Top 10 similar words or synonyms for teamwork

creativity    0.651224

socialization    0.647768

camaraderie    0.642599

resourcefulness    0.610139

perseverance    0.607897

professionalism    0.600763

nurturing    0.600112

mentoring    0.599988

fostering    0.598937

empathy    0.593681

Top 30 analogous words or synonyms for teamwork

Article Example
Teamwork In a business setting, accounting techniques may be used to provide financial measures of the benefits of teamwork which are useful for justifying the concept. Health-care policy-makers increasingly advocate teamwork as a means of assuring quality and safety in the delivery of services; a committee of the Institute of Medicine recommended in 2000 that patient-safety programs "establish interdisciplinary team training programs for providers that incorporate proven methods of team training, such as simulation."
Teamwork When talking about teamwork, it is important to first properly define the term "team" – many people think they work in teams when really, they work in so-called pseudo teams – groups of co-workers put together and called a team, but without fulfilling basic requirements for effective teamwork. Basic requirements for effective teamwork are an adequate team size (best seems to be about 6-8 members); a clearly defined and measureable goal (such as the creation of a new product in innovative jobs, a high patient survival rate in healthcare jobs, or customer satisfaction in service-oriented jobs) (see also Motivation and Cohesion), as well as autonomy, authority and resources needed to fulfil the team goal. Furthermore, roles within the team should be clearly defined.
Teamwork As in a 2008 review, "team training promotes teamwork and enhances team performance." In specific, a 2014 meta-analysis of 45 published and unpublished studies concluded that team training is "useful for improving cognitive outcomes, affective outcomes, teamwork processes, and performance outcomes." Eduardo Salas, Deborah DiazGranados, Cameron Klein, C. Shawn Burke, Kevin C. Stagl, Gerald F. Goodwin, and Stanley M. Halpin.
Teamwork While most teams develop over time and are not expected to perform directly, the term ‘action teams’ refers to teams that are build ad hoc to carry out a specific task immediately. Their members are usually specialists who must work together and often face unexpected events or emergencies (e.g. aviation crews, flight crews, ad hoc teams in healthcare organizations, crisis management teams). In contrast to other teams in the work context, action teams are characterized by low familiarity and no time for typical teambuilding activities. This is even amplified in situations where even after the formation team membership is not stable.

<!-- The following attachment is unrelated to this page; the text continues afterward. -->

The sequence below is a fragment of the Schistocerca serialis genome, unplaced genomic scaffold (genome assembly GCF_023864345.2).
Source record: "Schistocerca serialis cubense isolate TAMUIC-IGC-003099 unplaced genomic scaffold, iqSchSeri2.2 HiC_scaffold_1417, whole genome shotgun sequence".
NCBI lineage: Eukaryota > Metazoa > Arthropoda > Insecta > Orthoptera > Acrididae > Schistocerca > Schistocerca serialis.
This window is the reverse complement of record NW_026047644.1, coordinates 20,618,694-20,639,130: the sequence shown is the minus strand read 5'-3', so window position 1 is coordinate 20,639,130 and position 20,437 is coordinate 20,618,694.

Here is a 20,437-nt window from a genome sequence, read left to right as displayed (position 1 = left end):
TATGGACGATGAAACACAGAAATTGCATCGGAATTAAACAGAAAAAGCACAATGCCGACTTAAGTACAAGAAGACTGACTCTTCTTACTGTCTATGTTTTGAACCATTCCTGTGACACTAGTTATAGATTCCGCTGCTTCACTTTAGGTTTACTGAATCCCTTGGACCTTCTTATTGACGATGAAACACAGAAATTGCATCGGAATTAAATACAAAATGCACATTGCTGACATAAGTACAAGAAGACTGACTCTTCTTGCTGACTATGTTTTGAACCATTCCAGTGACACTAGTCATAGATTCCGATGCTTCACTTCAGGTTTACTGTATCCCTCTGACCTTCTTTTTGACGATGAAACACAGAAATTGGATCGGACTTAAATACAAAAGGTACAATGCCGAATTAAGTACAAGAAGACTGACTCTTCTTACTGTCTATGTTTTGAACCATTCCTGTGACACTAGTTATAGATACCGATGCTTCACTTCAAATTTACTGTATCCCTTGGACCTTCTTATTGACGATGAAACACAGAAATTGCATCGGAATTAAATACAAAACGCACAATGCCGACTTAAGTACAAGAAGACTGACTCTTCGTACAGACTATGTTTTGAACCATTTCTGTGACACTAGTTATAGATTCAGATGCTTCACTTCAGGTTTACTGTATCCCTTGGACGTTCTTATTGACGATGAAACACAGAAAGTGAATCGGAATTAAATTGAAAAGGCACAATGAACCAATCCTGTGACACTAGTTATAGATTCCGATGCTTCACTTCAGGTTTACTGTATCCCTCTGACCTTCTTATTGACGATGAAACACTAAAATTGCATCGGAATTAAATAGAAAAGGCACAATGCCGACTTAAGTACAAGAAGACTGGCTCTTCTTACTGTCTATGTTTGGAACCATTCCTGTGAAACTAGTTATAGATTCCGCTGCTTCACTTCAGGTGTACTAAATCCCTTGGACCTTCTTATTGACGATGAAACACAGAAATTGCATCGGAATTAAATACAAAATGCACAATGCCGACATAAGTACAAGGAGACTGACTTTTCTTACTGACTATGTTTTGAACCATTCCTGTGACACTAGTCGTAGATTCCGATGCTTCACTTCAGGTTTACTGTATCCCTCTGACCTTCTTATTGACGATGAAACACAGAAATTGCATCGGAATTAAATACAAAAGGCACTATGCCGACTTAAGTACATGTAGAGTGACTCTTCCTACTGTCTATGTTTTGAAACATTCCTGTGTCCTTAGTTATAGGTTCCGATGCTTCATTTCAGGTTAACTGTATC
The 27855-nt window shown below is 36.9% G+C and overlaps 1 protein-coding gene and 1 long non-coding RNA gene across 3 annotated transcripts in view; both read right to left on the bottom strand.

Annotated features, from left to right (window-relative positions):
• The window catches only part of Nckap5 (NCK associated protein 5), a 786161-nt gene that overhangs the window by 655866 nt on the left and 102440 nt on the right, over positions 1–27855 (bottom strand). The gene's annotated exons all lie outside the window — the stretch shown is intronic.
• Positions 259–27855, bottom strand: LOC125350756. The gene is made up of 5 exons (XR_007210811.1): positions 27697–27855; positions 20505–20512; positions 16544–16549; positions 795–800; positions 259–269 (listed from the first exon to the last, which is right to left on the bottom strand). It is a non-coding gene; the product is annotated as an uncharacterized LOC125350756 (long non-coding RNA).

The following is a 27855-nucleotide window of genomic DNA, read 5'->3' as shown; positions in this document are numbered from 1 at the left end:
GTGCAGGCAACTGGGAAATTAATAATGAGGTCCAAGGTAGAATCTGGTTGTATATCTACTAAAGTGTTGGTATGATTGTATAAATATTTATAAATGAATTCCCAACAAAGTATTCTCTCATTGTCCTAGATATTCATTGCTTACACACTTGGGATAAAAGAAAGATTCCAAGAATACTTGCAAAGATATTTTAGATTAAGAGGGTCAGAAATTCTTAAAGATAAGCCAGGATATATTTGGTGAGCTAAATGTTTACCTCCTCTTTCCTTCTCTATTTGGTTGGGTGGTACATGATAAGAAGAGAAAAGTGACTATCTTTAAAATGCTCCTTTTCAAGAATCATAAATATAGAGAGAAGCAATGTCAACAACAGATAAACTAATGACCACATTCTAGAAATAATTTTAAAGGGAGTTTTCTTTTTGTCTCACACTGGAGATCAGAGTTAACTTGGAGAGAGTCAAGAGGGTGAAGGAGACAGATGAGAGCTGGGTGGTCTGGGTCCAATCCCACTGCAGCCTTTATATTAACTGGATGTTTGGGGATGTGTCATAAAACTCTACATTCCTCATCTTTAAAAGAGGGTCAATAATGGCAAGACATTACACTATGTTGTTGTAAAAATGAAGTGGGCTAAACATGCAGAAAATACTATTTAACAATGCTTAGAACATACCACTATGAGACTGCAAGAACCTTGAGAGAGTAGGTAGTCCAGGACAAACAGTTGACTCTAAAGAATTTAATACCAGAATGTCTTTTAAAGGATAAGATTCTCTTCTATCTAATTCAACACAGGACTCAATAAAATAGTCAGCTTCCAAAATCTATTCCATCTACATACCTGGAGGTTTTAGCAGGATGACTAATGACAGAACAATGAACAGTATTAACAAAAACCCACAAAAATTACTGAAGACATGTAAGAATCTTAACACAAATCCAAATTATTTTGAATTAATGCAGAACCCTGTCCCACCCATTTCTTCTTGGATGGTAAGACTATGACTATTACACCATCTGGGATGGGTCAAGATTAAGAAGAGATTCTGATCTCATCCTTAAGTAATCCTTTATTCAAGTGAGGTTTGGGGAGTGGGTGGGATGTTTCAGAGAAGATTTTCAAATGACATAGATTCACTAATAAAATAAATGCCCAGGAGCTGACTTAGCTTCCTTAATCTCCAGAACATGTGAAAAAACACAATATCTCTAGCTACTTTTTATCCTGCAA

Teamwork Researchers propose that team performance should be seen as a series of input-process-outcome-episodes that are defined as temporal cycles of goal-oriented activities. These episodes consist of action and transition phases. Action phases focus on activities that are directly related to goal achievemet, while transition phases focus on the evalutation and/or the planning of activities to guide the goal accomplishment. Within these phases there can be distinguished between ten different processes arranged into three higher-level categorie:
Teamwork Researchers have identified 10 teamwork processes that fall into three categories:
Teamwork Researchers have confirmed that performing teamwork generally works better when members of the team have experience working together due to enhanced coordination and communication. This appears partly due to a chemical called serotonin, which helps an individual to communicate better and think more positively. Serotonin is produced when an individual is in a situation where he/she is in comfortable environment. Teams run more efficiently when the individual members communicate with the other members.
Teamwork A virtual team is defined as groups of coworkers that are assembled using a combination of telecommunications and information technologies to accomplish a variety of critical tasks (Townsend et al., 1998). The coworkers do not have to be dispersed by geographic or organizational circumstances although those factors make it more likely for a team to engage in team virtuality. There are basically three dimensions of team virtuality:
Teamwork 3. The synchronicity of team member virtual interaction
Teamwork In healthcare, teamwork is "a dynamic process involving two or more healthcare professionals with complementary background and skills, sharing common health goals and exercising concerted physical and mental effort in assessing, planning, or evaluating patient care". Having followed a volatile trend in the past century, the societal diffusion and application of teamwork has shown a sharp increase since the late 1970s.